In this fast paced world, it is challenging to connect. Even when we are in contact with people all day, through email, telephone, or even in face to face meetings, our interactions rarely scratch below the surface. There is just so much to do. It is hard to make time to have a conversation with someone unless it will help us to accomplish one of the tasks on our very full plates.
And so, we find ourselves lonely at the end of our busy days. And we pull out the bottle of wine, turn on Netflix or grab our favourite comfort food to fill the void. Anything to numb the pain of admitting to ourselves that we feel utterly alone.
While our avoidance strategies may work for a while, eventually we hit a breaking point. Sometimes as the result of an enlightened aha moment, and, more often, as a result of our avoidance strategies culminating in some kind of personal or professional crisis. Either way we simply get exhausted by the effort it takes to keep hiding from our pain.
What I have realized from awakening to my own pain of my own loneliness in this way, and from doing the work to heal the eating disorder that I was using to numb that pain, is that there is only one thing that works: being seen.
To dispel loneliness, we must be seen. Truly and vulnerably seen.
We must be willing to go out with zits on our faces. We must be willing to attend a party when our dresses don’t fit. We must be willing to admit we don’t know something, and that we don’t have it all figured out. We must be willing to say we are lonely and let someone in. We must be willing to receive the warmth of a hug. We must be willing to show our playful child-like side to the world. We must be willing to create and share our own unique art. We must be willing to let all of the things we think are not good enough or that we are in some way ashamed of be seen in the world.
Being seen dispels shame, and creates true, nourishing connection.
Being seen as who we really are in this moment – a beautiful messy human in process – and not the image of perfection we wish we were or hope to become, is the only way to satisfy that deep longing for connection we all feel.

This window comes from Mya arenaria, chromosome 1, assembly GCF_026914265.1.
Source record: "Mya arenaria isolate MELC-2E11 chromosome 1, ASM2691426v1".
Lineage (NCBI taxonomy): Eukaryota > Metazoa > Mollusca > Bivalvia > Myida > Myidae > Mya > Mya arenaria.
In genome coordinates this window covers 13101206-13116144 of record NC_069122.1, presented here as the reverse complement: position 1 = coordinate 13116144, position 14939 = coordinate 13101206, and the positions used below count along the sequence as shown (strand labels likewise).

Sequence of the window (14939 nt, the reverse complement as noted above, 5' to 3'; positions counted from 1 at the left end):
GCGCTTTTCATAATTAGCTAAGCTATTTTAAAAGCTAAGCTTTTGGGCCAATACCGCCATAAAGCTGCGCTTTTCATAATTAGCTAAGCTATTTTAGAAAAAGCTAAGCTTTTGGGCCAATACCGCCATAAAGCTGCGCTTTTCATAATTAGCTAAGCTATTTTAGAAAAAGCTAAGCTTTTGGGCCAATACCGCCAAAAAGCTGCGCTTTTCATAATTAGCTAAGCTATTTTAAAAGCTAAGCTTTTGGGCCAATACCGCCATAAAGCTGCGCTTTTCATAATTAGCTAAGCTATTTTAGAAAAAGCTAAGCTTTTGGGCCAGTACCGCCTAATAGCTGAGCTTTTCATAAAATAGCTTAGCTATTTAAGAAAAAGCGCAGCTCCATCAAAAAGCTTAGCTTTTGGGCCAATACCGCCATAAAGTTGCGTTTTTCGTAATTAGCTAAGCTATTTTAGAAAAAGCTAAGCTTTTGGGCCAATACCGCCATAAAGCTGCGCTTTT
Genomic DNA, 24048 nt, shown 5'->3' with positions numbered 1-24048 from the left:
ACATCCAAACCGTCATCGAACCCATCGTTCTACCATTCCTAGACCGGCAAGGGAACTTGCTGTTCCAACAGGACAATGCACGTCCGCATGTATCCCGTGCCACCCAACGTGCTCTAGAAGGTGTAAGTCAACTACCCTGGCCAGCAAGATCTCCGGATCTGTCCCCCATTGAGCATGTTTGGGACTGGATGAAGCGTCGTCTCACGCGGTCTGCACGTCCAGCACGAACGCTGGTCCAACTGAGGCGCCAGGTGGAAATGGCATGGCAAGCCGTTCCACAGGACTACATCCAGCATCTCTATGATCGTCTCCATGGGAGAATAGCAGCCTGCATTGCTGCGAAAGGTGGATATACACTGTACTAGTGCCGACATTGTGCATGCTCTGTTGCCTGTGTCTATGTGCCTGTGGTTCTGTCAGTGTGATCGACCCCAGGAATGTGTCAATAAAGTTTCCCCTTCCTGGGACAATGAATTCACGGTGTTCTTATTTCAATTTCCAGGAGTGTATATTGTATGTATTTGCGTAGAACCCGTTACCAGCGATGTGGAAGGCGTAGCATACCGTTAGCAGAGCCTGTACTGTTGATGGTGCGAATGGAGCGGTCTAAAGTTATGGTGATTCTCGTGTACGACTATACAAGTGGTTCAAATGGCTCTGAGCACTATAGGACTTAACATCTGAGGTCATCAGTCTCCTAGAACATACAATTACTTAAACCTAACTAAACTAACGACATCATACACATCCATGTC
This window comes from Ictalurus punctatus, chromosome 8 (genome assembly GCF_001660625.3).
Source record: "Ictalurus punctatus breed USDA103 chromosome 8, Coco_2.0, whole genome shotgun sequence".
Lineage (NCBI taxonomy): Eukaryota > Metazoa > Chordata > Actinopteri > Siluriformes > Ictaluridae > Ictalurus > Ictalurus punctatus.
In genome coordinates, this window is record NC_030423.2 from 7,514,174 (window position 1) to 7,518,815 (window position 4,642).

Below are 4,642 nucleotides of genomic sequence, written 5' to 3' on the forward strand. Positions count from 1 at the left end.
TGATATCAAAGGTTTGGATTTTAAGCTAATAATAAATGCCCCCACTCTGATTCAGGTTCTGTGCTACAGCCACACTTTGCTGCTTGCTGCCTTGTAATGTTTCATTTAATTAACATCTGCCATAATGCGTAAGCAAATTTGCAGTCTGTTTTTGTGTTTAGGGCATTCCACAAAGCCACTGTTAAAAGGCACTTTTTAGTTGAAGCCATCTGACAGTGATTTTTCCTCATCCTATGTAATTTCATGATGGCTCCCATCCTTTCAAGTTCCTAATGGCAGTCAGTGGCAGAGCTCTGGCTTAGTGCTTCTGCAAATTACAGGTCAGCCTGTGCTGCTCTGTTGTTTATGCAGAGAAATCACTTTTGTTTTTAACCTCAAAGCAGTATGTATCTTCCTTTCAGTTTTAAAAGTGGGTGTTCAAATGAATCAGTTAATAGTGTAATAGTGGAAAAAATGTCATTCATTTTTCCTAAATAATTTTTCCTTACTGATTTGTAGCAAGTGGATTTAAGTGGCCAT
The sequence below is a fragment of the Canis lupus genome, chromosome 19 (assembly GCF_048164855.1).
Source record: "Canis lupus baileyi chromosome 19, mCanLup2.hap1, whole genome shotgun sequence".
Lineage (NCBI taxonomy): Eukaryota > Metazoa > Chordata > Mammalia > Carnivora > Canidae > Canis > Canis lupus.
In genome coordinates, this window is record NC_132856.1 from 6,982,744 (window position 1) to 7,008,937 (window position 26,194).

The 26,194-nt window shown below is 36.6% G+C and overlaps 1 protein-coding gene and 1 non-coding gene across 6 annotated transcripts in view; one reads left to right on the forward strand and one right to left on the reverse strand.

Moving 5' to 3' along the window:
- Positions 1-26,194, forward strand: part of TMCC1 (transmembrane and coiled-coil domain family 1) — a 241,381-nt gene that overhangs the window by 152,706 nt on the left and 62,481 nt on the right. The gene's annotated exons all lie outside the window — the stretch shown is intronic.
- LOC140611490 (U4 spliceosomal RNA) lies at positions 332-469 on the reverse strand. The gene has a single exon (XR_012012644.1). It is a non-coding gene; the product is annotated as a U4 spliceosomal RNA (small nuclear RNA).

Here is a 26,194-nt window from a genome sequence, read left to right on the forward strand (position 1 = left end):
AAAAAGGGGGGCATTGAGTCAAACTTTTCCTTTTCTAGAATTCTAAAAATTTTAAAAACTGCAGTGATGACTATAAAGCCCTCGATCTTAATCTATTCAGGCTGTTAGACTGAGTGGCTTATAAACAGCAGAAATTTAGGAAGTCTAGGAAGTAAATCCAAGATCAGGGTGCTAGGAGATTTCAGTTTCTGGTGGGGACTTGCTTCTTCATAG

To be seen in the world we must first see ourselves. Seeing ourselves means re-welcoming ourselves into our own homes, into our own bodies. It means becoming friends with ourselves exactly as we are. It means seeing our own struggles, our own weaknesses, our own beauty, and our own gifts and saying, Yes, all of this is me, and I am okay.
So I invite you to start small. Begin with one thing you don’t like about yourself. Choose something you keep secret and release it into the light. Maybe you admit to your mom or friends that you fed your children KD. Maybe you are honest with your boss about something you messed up at work and ask for more time. Maybe you stand in front of the mirror naked and welcome the softness of your stomach. Maybe you pull out your paints from the dust covered box under your bed and let yourself paint for an hour one night. Maybe you admit to yourself that you are lonely and ask a friend for a hug.
Being seen is not a quick fix, but it does create magic.
When we start to create a relationship with ourselves that is loving and nourishing we can start to be honest with ourselves about who we really are and what we really need. And from that compassionate witnessing of ourselves, we find not only the courage to reach out and be seen vulnerably and to connect deeply with others, but that we are not alone at all.
We begin to feel pulsing through us an energy, an aliveness. We feel held somehow even when we are the only one in the room. Our loneliness dissipates in the greater truth that emerges.
There is no need to hide. We are all human. And we are already connected. All that is left is to live.